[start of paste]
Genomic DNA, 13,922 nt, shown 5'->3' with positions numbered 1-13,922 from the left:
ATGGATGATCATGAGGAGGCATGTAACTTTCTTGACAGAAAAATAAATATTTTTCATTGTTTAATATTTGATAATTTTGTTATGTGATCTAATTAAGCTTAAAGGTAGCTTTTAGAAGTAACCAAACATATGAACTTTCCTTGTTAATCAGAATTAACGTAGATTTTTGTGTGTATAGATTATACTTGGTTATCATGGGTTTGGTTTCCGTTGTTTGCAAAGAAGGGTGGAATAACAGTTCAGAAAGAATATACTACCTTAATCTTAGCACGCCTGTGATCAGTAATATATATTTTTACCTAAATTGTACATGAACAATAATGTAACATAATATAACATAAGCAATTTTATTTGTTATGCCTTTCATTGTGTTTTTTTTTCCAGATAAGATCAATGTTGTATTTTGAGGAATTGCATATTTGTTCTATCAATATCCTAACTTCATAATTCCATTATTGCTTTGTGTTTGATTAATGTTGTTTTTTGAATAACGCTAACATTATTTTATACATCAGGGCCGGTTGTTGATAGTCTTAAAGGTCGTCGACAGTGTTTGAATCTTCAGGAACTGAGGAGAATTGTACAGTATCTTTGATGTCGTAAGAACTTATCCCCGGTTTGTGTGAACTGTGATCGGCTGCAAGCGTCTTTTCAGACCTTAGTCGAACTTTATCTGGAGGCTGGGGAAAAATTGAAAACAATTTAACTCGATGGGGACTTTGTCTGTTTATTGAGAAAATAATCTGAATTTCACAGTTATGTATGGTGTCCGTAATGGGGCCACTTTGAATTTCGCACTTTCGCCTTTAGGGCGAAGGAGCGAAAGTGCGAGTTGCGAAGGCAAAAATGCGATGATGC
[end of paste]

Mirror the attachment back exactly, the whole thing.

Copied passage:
Genomic DNA, 13,922 nt, shown 5'->3' with positions numbered 1-13,922 from the left:
ATGGATGATCATGAGGAGGCATGTAACTTTCTTGACAGAAAAATAAATATTTTTCATTGTTTAATATTTGATAATTTTGTTATGTGATCTAATTAAGCTTAAAGGTAGCTTTTAGAAGTAACCAAACATATGAACTTTCCTTGTTAATCAGAATTAACGTAGATTTTTGTGTGTATAGATTATACTTGGTTATCATGGGTTTGGTTTCCGTTGTTTGCAAAGAAGGGTGGAATAACAGTTCAGAAAGAATATACTACCTTAATCTTAGCACGCCTGTGATCAGTAATATATATTTTTACCTAAATTGTACATGAACAATAATGTAACATAATATAACATAAGCAATTTTATTTGTTATGCCTTTCATTGTGTTTTTTTTTCCAGATAAGATCAATGTTGTATTTTGAGGAATTGCATATTTGTTCTATCAATATCCTAACTTCATAATTCCATTATTGCTTTGTGTTTGATTAATGTTGTTTTTTGAATAACGCTAACATTATTTTATACATCAGGGCCGGTTGTTGATAGTCTTAAAGGTCGTCGACAGTGTTTGAATCTTCAGGAACTGAGGAGAATTGTACAGTATCTTTGATGTCGTAAGAACTTATCCCCGGTTTGTGTGAACTGTGATCGGCTGCAAGCGTCTTTTCAGACCTTAGTCGAACTTTATCTGGAGGCTGGGGAAAAATTGAAAACAATTTAACTCGATGGGGACTTTGTCTGTTTATTGAGAAAATAATCTGAATTTCACAGTTATGTATGGTGTCCGTAATGGGGCCACTTTGAATTTCGCACTTTCGCCTTTAGGGCGAAGGAGCGAAAGTGCGAGTTGCGAAGGCAAAAATGCGATGATGC